Project Number: 2034-22000-013-000-D
Project Type: In-House Appropriated
Start Date: Apr 9, 2017
End Date: Apr 8, 2022
The three pathogens in this Project Plan cause diseases in citrus ranging in severity from tree death; greatly reduced fruit quality and production; and differential symptoms depending on host cultivar and pathogen strains. The pathogens are CLas; presumed causal agent of Huanglongbing (HLB) (aka citrus greening); CTV, causal agent of tristeza quick decline (QD) and stem pitting (SP); and S. citri, causal agent of citrus stubborn disease (CSD). Key characteristics shared among these pathogens include: i) phloem-association; ii) transmission by phloem-feeding hemipterans; iii) graft-transmissible; iv) incurable by practical means; and v) management practices include removal of infected trees to reduce inoculum and limit pathogen spread by insect vectors. This project plan is designed to evaluate mixed infections of these pathogens on citrus production and pathogen diagnosis, and explore improved management of these diseases. To manage HLB, research will explore using a modified genome of a mild California recombinant CTV (CA-rCTV) isolate to deliver antimicrobial peptides (AMPs) and induce RNA interference (RNAi) against CLas and ACP, respectively, in inoculated plants. Information from this research will assist regulatory agencies, growers, diagnostic laboratories, and integrated pest management practitioners to significantly improve citrus disease management. This research also will improve disease diagnostics and lead to a better understanding of CTV cross-protection. During the next five years, focus will be on the following Objectives and Sub-objectives. Objective 1: Identify the genetic diversity of ‘Candidatus Liberibacter asiaticus’, Citrus tristeza virus, and Spiroplasma citri in California and their impact on epidemiology, disease synergism, cross protection, and diagnosis. • Subobjective 1A: Capture pathogen targets from field trees and/or insect vectors. • Subobjective 1B: Examine phenotypes of California strains of CTV, S. citri, and CLas and improve pathogen detection. • Subobjective 1C: Examine cross-protection within and between genotypes of CTV. • Subobjective 1D: Examine if disease synergism occurs when CLas co-infects citrus with CTV and/or S. citri. Objective 2: Develop and evaluate the potential of mild California Citrus tristeza virus expression vectors for delivery of antimicrobial peptides and RNAi for control of HLB and its respective psyllid vector. • Subobjective 2A: Develop a CA-rCTV infectious cDNA clone. • Subobjective 2B: Examine phenotype and stability of the CA-rCTV singly and in mixed infections with California wild-type CTV isolates. • Subobjective 2C: Incorporate AMPs against CLas and RNAi against ACP in the CA-rCTV vector. • Subobjective 2D: Develop the CA-rCTV as a virus-induced gene silencing (VIGS) vector to downregulate citrus host genes to ameliorate HLB disease symptoms.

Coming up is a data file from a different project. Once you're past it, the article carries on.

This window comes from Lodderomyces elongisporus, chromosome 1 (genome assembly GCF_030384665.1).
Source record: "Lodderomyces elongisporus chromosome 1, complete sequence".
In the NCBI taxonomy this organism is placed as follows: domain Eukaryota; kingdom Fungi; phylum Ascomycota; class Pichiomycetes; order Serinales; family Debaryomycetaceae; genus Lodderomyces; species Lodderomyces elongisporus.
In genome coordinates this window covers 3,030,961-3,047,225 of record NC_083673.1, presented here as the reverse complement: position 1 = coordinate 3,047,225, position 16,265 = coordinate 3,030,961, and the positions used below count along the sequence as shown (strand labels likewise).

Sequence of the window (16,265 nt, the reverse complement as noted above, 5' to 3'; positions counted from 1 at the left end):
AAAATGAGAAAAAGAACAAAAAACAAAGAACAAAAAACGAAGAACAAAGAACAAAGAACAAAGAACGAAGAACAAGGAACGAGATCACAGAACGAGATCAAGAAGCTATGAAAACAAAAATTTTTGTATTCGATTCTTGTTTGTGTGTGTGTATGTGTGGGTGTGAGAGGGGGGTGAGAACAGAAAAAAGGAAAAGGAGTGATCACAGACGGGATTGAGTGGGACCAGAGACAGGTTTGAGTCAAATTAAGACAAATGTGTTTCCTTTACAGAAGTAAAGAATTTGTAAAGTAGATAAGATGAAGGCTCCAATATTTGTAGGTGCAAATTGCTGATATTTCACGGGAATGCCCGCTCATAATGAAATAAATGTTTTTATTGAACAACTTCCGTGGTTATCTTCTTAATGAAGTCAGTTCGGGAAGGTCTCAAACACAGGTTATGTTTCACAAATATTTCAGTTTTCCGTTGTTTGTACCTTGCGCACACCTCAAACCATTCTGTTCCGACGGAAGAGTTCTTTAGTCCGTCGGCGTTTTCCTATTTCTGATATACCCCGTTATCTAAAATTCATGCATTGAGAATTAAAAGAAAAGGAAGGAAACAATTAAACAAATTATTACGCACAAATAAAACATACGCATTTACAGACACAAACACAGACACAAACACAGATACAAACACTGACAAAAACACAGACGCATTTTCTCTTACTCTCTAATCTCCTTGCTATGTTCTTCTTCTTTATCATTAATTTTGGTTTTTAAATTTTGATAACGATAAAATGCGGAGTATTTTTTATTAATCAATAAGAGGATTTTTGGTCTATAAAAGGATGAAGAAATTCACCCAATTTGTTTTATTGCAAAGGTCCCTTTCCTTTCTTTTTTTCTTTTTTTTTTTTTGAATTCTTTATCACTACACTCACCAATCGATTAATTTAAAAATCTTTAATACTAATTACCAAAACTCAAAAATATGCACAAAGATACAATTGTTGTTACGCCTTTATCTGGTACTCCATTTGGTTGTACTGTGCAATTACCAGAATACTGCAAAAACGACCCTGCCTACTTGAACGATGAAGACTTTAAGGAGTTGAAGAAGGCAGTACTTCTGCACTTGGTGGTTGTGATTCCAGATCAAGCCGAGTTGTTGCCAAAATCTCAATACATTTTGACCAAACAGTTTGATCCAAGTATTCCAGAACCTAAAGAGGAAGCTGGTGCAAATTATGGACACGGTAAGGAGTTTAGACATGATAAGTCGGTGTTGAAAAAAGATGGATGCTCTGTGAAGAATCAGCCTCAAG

Objective 1: The hypothesis to be tested is that CTV, S. citri and CLas, which inhabit the same tissue in citrus, will interact when doubly or triply infected and the disease phenotype will be affected. It is unknown if the result will be neutral, synergistic or cross-protective. Field citrus trees in California will be tested by Enzyme-linked immunosorbent assay (ELISA), lateral flow immunoassay (LFIA), polymerase chain reaction (PCR), real-time PCR (qPCR) or loop-mediated isothermal amplification (LAMP) to diagnose infected trees. Pathogens identified from these assays will be graft propagated into different potted citrus cultivars and grown in the greenhouse to examine symptoms to determine disease phenotype. Inter and intra level competition between pathogens or their strains will be examined by symptom expression, pathogen titer determined by qPCR and droplet digital PCR (ddPCR). Vector transmission profiles (acquisition, latent period, transmission) will be determined for vectors exposed to coinfected plants: aphids for CTV, leafhoppers for S. citri, and psyllids for CLas. Genetic diversity will be determined by PCR, Reverse Transcription PCR, TaqMan probe assays, cloning, sequencing as well as Next Generation Sequencing. Sequences from unique conserved gene regions will be selected and strain specific primers and probes developed for PCR detection. Objective 2: The hypothesis is that an infectious recombinant CTV can be used as a transient expression vector to express foreign therapeutic genes in citrus against HLB and/or the Asian citrus psyllid (ACP). This strategy can be used to express antimicrobial peptides and RNA interference (RNAi) constructs to manage or control HLB and/or ACP in existing citrus without the need of transgenic citrus or replacing trees. Recombinant DNA technology will be used to develop full length infectious cloned DNA (cDNA) to California strains of CTV. Gene replacement of a Florida rCTV will be performed in step-wise fashion from the 3’UTR to the 5’UTR region with genes from a mild California CTV isolate. In case common restriction sites are not found between isolates, other restriction sites will be explored or PCR fragments will be amplified by overlap-PCR. The full length cDNA clone of California recombinant CTV will be sequenced to confirm accuracy. Clones will be transformed into Agrobacterium tumefaciens and incorporated with silencing suppressors and agroinfiltrated into Nicotiana benthamiana. Virions produced in tobacco will be harvested, purified and inoculated into citrus to produce citrus systemically infected with rCTV. rCTV can be readily increased by graft propagation to new citrus plants. Infectious California rCTV can then be manipulated by inserting antimicrobial peptides and RNA interfering constructs for the Asian citrus psyllid, vector of CLas. Application of this technology will be to inoculate existing field trees with the rCTV as a biocontrol agent against HLB/ACP without the use of transgenic plants.